IBM has stepped up its bets on the hybrid cloud. With several acquisitions in the past few months, the company has added depth to its AI-powered application automation services for hybrid cloud customers to help them increase efficiency, cut costs and make operations easier to use.
The acquisition of the startup Instana Inc., which is expected to be combined with the recently acquired Turbonomic platform, is responsible for the piece of automated observability in this infrastructure. Instana helps organizations to track the health of their workloads to identify technical issues that may interfere with the user experience.
“Observability is basically the next generation of monitoring, which means [that] it provides data from a system, from an application to the outside, so that people from the outside can basically judge what’s happening inside of an application,” said Mirko Novakovic (pictured, left), chief executive officer of Instana – an IBM Company. “Observability gives you the ability to really deep dive and see all the relevant metrics, logs and application flows to understand why something is not working as you would expect.”
Novakovic spoke with John Walls, host of theCUBE, SiliconANGLE Media’s livestreaming studio, during IBM Think. At the same event, but in a separate interview, Pavlo Baron (pictured, right), founder and chief technology officer of Instana, spoke with theCUBE host Dave Vellante. In both interviews, they discussed Instana’s key differentiators, how these features will complement IBM’s hybrid cloud strategy, and the prospects and challenges of that environment. (* Disclosure below.)
Here’s the full video interview with Mirko Novakovic:
Getting context for breaking data silos
Instana has three fundamental characteristics that set it apart in the market and that take application performance management to a higher level, according to Novakovic. The number one feature is automation.
“The way we gather this information is fully automated, so you don’t have to configure anything,” he explained. “We get inside of your code, we analyze the flow up the application, we get the errors, the logs and the metrics fully automatic.”
The second is getting context that aims to overcome one of the biggest problems with monitoring, which is working with many data silos. The context ties those data automatically together so that it is possible to get real information out of all the data.
“And the third is that we provide actions,” Novakovic said. “So, basically, we use AI to figure out what the problem is and then automate things. Is it a problem resolution restarting a container or resizing your cloud? That’s what we suggest automatically out of all the contexts and data that we’ve gathered.”
Bringing these functions together, instead of keeping them separate, makes using the product much simpler for businesses. And solving issues gets faster.
“The time from a problem to resolve … gets significantly reduced because normally you have to do that correlation of data manually, and now, with that context, you get this automated by a machine and we even suggest to you these intelligent actions to fix the problem,” he added.
The combination of Instana with IBM’s Watson AIOps is a perfect match, according to Novakovic “because we are suggesting an action, and the next step is really fully automating this action with something like … the AIOps and the automation functionality that IBM has so that the end users not only get the information about what to do, the machine even does and fixes the problem automatically.”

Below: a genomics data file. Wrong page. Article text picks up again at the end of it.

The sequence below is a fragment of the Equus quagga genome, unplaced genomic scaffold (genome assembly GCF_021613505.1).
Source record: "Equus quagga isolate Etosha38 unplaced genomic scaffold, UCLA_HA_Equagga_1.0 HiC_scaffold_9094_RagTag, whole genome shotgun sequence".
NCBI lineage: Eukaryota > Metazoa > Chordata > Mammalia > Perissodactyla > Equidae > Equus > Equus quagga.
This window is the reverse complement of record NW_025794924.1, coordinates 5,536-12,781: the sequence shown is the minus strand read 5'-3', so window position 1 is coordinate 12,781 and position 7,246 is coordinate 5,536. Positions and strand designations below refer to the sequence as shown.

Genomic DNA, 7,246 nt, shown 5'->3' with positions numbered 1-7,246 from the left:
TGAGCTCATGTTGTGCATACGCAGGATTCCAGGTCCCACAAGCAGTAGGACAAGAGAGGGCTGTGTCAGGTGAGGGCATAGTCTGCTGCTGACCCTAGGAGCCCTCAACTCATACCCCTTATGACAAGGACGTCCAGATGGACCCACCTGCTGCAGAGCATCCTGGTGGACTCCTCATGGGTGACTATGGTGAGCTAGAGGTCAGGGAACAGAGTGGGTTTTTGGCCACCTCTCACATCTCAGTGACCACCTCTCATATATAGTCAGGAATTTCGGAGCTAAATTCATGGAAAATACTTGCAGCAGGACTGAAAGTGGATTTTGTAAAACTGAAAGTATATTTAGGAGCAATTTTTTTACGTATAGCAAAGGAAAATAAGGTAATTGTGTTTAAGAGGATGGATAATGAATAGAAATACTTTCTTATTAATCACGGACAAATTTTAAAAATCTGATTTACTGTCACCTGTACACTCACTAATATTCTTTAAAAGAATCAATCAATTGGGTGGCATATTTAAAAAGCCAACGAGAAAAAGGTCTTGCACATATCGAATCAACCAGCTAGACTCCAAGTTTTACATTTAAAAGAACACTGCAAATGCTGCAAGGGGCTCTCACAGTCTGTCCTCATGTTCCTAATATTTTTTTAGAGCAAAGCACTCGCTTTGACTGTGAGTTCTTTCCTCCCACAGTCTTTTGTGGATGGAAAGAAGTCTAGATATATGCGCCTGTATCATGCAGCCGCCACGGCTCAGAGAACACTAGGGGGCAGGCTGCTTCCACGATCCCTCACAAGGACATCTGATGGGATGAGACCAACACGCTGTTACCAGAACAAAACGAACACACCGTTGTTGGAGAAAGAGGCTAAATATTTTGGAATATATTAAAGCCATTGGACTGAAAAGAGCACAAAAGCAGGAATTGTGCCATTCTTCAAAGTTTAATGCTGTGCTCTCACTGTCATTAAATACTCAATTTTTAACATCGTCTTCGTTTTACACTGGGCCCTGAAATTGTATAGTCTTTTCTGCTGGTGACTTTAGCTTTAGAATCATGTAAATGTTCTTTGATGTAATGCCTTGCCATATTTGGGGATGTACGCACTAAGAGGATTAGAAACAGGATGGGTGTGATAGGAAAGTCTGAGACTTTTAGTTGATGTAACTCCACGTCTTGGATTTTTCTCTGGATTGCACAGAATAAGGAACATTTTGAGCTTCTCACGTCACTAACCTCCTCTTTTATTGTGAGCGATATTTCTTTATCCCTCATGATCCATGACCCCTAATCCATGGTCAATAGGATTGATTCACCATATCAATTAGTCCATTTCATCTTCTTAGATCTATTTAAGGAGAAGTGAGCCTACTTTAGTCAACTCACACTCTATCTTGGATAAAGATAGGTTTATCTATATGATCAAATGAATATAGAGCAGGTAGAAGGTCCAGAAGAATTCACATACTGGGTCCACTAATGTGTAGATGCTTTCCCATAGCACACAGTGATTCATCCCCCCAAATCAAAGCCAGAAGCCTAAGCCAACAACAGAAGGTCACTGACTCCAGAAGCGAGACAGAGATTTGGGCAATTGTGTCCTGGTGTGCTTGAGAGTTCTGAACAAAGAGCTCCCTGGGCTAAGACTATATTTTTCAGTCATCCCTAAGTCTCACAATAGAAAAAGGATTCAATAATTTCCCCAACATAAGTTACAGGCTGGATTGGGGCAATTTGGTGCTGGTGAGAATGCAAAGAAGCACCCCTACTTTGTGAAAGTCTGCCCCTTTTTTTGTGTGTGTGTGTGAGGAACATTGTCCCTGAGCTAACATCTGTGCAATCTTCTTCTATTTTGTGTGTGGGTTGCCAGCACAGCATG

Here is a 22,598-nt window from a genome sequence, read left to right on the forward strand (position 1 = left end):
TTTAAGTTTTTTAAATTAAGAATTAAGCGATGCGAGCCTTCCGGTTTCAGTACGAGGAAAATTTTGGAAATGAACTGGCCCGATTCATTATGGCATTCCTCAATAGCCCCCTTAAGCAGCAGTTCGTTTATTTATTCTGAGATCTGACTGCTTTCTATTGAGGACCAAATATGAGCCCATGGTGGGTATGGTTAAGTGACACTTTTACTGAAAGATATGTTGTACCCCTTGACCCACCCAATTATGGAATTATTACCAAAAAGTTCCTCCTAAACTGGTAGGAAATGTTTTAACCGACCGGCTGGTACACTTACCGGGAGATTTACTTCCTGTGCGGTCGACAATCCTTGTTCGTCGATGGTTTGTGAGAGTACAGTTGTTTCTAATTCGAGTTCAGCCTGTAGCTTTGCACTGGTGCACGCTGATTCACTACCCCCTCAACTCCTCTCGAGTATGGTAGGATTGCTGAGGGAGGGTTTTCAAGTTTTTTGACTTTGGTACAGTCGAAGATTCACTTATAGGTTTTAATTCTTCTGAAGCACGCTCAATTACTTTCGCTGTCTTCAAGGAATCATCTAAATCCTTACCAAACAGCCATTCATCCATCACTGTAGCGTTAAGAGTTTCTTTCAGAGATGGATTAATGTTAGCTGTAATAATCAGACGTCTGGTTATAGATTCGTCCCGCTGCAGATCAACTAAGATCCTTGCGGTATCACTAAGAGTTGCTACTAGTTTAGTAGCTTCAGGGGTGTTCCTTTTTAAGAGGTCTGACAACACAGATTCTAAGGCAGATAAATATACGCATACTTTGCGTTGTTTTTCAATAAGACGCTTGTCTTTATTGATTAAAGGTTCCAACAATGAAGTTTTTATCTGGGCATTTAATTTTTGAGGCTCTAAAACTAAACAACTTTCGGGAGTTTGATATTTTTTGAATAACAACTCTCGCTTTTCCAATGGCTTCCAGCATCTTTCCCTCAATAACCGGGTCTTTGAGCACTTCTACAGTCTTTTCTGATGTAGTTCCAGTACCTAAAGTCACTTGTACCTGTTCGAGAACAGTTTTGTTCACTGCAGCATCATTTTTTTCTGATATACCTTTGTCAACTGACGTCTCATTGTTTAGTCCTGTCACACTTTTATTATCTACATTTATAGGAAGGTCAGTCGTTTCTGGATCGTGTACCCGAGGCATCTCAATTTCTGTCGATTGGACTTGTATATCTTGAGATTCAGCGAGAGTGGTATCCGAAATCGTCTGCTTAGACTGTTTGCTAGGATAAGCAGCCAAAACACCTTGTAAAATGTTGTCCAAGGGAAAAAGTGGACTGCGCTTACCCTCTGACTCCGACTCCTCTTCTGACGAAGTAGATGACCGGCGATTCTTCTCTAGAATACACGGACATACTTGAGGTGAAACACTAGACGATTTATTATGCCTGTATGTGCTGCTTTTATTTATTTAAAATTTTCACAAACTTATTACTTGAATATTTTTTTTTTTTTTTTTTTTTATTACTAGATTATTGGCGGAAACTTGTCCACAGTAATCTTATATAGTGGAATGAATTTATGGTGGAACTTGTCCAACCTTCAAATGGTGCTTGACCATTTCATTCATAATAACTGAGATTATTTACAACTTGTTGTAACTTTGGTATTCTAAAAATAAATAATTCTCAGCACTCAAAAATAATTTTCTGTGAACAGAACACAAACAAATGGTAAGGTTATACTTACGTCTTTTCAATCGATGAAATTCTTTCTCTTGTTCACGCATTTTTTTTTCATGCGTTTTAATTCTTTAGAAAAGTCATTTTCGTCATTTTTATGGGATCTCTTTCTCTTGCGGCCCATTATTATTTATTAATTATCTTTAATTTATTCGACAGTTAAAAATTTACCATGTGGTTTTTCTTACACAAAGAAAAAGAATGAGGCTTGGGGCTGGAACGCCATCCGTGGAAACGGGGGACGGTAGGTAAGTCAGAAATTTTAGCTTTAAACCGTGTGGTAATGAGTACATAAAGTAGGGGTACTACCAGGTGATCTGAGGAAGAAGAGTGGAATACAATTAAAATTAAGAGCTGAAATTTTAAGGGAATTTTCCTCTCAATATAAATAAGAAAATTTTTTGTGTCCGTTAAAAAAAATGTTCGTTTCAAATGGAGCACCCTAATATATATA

Automating everything possible
Instana started about five years ago with the idea that classic APM solutions no longer worked in a technology environment with many changes, such as the growing use of Kubernetes, migrations to the cloud native and the move toward microservices. To accommodate rapid changes in the market, Instana has developed an approach to automate everything possible.
“Our idea was: ‘Hey, just get rid of the unnecessary work because you keep people busy with stuff that they should not be doing, like manually watching dashboards, setting up agents with every single software change, like adopting configuration, etc.,” Baron said. “All of these things can be done automatically to a very, very, very large extent.”
This strategy is pretty different from the classic APM world, which is typically “very expert heavy,” according to Baron.
“We try to automate the expert,” he explained. “We have this guy called Stan, [and] this is your kind of virtual DevOps engineer. It has AI in there, it has some artificial brain, it never sleeps and it observes all of the problems.”
Another differential of Instana is that its platform was created to adapt to continuous changes.
“Container comes up, you need to know … what kind of workload this thing is, how it is connected to all the others, and then, at some point, probably it’s going to go through a change and get a new version,” Baron said. “You need to capture this whole life cycle without really changing your monitoring system.”
Technically, Instana’s work involves all the data structure, as it breaks down the entire “IT geography” to make connections in multiple directions and from different nodes.
“We’re decomposing this from the beginning of the product, which allows us to have a very deep and hierarchical understanding of the problem when it appears, so we can nail it not down to a metric that probably doesn’t make sense to any user, but really name the cause,” Baron concluded.
Watch the full video interview with Pavlo Baron below, and be sure to check out more of SiliconANGLE’s and theCUBE’s coverage of IBM Think. (* Disclosure: TheCUBE is a paid media partner for IBM Think. Neither IBM, the sponsor for theCUBE’s event coverage, nor other sponsors have editorial control over content on theCUBE or SiliconANGLE.)
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